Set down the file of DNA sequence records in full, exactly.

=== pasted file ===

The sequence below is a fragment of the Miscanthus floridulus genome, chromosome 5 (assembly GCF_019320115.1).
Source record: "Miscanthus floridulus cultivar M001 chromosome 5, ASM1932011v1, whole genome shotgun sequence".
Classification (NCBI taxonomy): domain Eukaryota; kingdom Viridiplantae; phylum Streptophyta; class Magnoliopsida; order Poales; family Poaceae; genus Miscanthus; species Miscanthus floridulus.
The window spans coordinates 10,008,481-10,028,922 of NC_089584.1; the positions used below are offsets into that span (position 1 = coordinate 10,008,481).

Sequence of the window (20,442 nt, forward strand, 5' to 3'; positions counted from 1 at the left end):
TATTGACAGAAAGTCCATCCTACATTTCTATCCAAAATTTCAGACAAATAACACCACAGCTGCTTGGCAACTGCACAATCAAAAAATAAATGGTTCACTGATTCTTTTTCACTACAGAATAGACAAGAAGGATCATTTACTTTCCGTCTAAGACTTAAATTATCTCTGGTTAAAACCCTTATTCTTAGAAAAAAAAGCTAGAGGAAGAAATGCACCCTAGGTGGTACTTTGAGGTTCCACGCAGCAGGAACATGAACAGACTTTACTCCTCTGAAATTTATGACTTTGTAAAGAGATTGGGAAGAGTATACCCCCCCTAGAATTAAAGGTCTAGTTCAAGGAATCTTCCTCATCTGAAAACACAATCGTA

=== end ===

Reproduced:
The sequence below is a fragment of the Miscanthus floridulus genome, chromosome 5 (assembly GCF_019320115.1).
Source record: "Miscanthus floridulus cultivar M001 chromosome 5, ASM1932011v1, whole genome shotgun sequence".
Classification (NCBI taxonomy): domain Eukaryota; kingdom Viridiplantae; phylum Streptophyta; class Magnoliopsida; order Poales; family Poaceae; genus Miscanthus; species Miscanthus floridulus.
The window spans coordinates 10,008,481-10,028,922 of NC_089584.1; the positions used below are offsets into that span (position 1 = coordinate 10,008,481).

Sequence of the window (20,442 nt, forward strand, 5' to 3'; positions counted from 1 at the left end):
TATTGACAGAAAGTCCATCCTACATTTCTATCCAAAATTTCAGACAAATAACACCACAGCTGCTTGGCAACTGCACAATCAAAAAATAAATGGTTCACTGATTCTTTTTCACTACAGAATAGACAAGAAGGATCATTTACTTTCCGTCTAAGACTTAAATTATCTCTGGTTAAAACCCTTATTCTTAGAAAAAAAAGCTAGAGGAAGAAATGCACCCTAGGTGGTACTTTGAGGTTCCACGCAGCAGGAACATGAACAGACTTTACTCCTCTGAAATTTATGACTTTGTAAAGAGATTGGGAAGAGTATACCCCCCCTAGAATTAAAGGTCTAGTTCAAGGAATCTTCCTCATCTGAAAACACAATCGTA